Record inventory levels push home prices to all-time highs – BizWest

DENVER — Across Colorado, a historically low housing inventory combined with strong demand is pushing median sale prices to record highs, a phenomenon especially accurate in the Boulder Valley and northern Colorado.

“Despite a month filled with inflation issues, a geopolitical crisis in Ukraine and rising commodity prices, supply and demand fundamentals continued to dominate inventory and house prices in statewide,” the Colorado Association of Realtors said in its February 2022 housing report. report released Thursday.

Here are some highlights from the report:

Boulder Valley

There were 113 listings in Broomfield County that went on the market in February, but most are under contract, leaving just 15 active listings for buyers to compete on.

In Boulder County, there was a measly 0.4 months of inventory on the market, down 55.6 from the same month last year.

“Preparation is key in this market,” real estate agent Kelly Moye said in the report. “In Boulder and Broomfield counties, listings continue to disappear and buyers are still coming out of the woodwork to try to make a move before interest rates climb even higher. With approximately 14% less inventory than we had last month, the competition is fierce. Buyers must be prepared to complete their financing, understand contracts, negotiations, and write a competing offer. Sellers need to be prepared to understand the same and, more importantly, have somewhere to go when their home sells fast.

Northern Colorado

“Compared to February 2021, new single-family listings are down 35% in Larimer County, with townhomes/condos down even more at -44.6%,” the report said. “Year-to-date, single-family homes have received 102% of list price and townhouses/condos are reaching even higher at 102.7% of list price. The average sale price of a single-family home of $668,234 is 27.5% higher than in February 2021.”

Shrinking in the Fort Collins market, real estate agent Chris Hardy said, “The really good news is that during the first week of March, the Fort Collins market saw a dramatic increase in new single-family listings ( more than 90 so far when there were only 144 for the whole month of February). The bad news is that Fort Collins set a new monthly median price record of $625,000. Contrary to TS Eliot’s opinion, March seems to be the cruelest month.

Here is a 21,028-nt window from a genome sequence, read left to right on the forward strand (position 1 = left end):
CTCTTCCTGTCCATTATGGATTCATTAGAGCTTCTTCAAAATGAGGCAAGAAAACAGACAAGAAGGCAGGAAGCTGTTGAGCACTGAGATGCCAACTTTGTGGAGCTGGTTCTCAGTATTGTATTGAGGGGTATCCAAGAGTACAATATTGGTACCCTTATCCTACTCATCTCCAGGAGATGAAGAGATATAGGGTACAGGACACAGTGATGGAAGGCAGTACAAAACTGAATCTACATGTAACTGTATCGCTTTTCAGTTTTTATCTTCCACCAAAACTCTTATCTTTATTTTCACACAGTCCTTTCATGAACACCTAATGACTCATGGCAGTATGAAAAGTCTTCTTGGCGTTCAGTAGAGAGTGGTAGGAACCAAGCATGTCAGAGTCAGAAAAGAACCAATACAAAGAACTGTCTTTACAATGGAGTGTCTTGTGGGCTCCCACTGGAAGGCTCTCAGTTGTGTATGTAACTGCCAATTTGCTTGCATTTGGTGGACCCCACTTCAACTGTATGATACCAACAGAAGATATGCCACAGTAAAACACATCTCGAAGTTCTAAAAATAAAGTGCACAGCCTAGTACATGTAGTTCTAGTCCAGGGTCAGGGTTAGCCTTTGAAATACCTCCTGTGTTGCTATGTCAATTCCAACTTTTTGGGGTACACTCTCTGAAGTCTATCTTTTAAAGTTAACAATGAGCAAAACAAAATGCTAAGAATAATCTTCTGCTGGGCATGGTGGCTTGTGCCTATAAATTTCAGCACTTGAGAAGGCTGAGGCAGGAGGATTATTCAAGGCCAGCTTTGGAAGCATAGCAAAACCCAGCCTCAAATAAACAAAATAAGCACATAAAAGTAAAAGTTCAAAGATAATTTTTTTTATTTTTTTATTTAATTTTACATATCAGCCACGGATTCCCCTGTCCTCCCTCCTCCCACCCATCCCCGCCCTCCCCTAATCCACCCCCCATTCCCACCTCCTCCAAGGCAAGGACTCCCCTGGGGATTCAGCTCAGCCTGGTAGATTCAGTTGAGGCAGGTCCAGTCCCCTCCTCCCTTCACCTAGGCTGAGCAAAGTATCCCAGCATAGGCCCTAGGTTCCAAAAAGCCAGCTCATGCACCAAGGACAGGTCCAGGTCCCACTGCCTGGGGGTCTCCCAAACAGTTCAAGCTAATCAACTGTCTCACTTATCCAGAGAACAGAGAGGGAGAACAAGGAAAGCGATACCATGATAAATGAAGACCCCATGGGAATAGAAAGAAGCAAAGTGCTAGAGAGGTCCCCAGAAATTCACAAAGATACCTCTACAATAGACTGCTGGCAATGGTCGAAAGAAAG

In Weld County, monthly new listings were down nearly 14% year-over-year and median prices were up 18%, approaching the half-million dollar mark.

DENVER — Across Colorado, a historically low housing inventory combined with strong demand is pushing median sale prices to record highs, a phenomenon especially accurate in the Boulder Valley and northern Colorado.

“Despite a month filled with inflation issues, a geopolitical crisis in Ukraine and rising commodity prices, supply and demand fundamentals continued to dominate inventory and house prices in statewide,” the Colorado Association of Realtors said in its February 2022 housing report. report released Thursday.

Here are some highlights from the report:

Boulder Valley

There were 113 listings in Broomfield County that went on the market in February, but most are under contract, leaving just 15 active listings for buyers to compete on.

In Boulder County, there was a measly 0.4 months of inventory on the market, down 55.6 from the same month last year.

“Preparation is key in this market,” real estate agent Kelly Moye said in the report. “In Boulder and Broomfield counties, listings continue to disappear and buyers are still coming out of the woodwork to try to make a move before interest rates climb even higher. With approximately 14% less inventory than we had last month, the competition is fierce. Buyers must be prepared to complete their financing, understand contracts, negotiations, and write a competing offer. Sellers need to be prepared to understand the same and, more importantly, have somewhere to go when their home sells fast.

Northern Colorado

“Compared to February 2021, new single-family listings are down 35% in…